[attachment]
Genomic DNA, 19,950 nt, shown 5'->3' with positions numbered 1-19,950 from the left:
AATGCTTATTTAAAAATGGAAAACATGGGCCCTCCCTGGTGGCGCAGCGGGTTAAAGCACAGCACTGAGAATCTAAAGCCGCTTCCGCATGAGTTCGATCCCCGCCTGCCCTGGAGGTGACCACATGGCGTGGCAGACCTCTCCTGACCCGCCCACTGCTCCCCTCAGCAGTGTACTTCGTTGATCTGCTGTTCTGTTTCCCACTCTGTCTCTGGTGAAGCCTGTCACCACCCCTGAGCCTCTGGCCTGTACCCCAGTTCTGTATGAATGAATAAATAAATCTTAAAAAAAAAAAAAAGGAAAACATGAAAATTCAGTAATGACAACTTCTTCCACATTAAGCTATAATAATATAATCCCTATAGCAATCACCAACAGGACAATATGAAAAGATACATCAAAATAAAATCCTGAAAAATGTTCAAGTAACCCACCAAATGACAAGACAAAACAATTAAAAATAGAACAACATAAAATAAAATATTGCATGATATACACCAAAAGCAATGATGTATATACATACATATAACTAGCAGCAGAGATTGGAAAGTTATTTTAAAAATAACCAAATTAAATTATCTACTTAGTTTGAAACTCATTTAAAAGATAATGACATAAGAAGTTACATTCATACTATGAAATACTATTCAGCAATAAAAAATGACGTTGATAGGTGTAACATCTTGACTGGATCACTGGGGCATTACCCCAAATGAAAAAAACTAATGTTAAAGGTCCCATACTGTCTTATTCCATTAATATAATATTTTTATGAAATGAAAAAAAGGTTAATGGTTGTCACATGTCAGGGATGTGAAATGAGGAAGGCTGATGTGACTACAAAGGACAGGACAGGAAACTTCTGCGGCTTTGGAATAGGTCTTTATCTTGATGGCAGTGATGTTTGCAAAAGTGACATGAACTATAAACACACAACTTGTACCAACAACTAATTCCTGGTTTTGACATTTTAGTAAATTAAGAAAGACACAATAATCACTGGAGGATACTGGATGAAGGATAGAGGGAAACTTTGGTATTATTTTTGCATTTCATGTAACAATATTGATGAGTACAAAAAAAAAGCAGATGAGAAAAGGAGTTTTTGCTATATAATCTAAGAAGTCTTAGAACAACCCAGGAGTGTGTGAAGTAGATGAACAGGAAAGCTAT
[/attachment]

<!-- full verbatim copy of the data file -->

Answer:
Genomic DNA, 19,950 nt, shown 5'->3' with positions numbered 1-19,950 from the left:
AATGCTTATTTAAAAATGGAAAACATGGGCCCTCCCTGGTGGCGCAGCGGGTTAAAGCACAGCACTGAGAATCTAAAGCCGCTTCCGCATGAGTTCGATCCCCGCCTGCCCTGGAGGTGACCACATGGCGTGGCAGACCTCTCCTGACCCGCCCACTGCTCCCCTCAGCAGTGTACTTCGTTGATCTGCTGTTCTGTTTCCCACTCTGTCTCTGGTGAAGCCTGTCACCACCCCTGAGCCTCTGGCCTGTACCCCAGTTCTGTATGAATGAATAAATAAATCTTAAAAAAAAAAAAAAGGAAAACATGAAAATTCAGTAATGACAACTTCTTCCACATTAAGCTATAATAATATAATCCCTATAGCAATCACCAACAGGACAATATGAAAAGATACATCAAAATAAAATCCTGAAAAATGTTCAAGTAACCCACCAAATGACAAGACAAAACAATTAAAAATAGAACAACATAAAATAAAATATTGCATGATATACACCAAAAGCAATGATGTATATACATACATATAACTAGCAGCAGAGATTGGAAAGTTATTTTAAAAATAACCAAATTAAATTATCTACTTAGTTTGAAACTCATTTAAAAGATAATGACATAAGAAGTTACATTCATACTATGAAATACTATTCAGCAATAAAAAATGACGTTGATAGGTGTAACATCTTGACTGGATCACTGGGGCATTACCCCAAATGAAAAAAACTAATGTTAAAGGTCCCATACTGTCTTATTCCATTAATATAATATTTTTATGAAATGAAAAAAAGGTTAATGGTTGTCACATGTCAGGGATGTGAAATGAGGAAGGCTGATGTGACTACAAAGGACAGGACAGGAAACTTCTGCGGCTTTGGAATAGGTCTTTATCTTGATGGCAGTGATGTTTGCAAAAGTGACATGAACTATAAACACACAACTTGTACCAACAACTAATTCCTGGTTTTGACATTTTAGTAAATTAAGAAAGACACAATAATCACTGGAGGATACTGGATGAAGGATAGAGGGAAACTTTGGTATTATTTTTGCATTTCATGTAACAATATTGATGAGTACAAAAAAAAAGCAGATGAGAAAAGGAGTTTTTGCTATATAATCTAAGAAGTCTTAGAACAACCCAGGAGTGTGTGAAGTAGATGAACAGGAAAGCTAT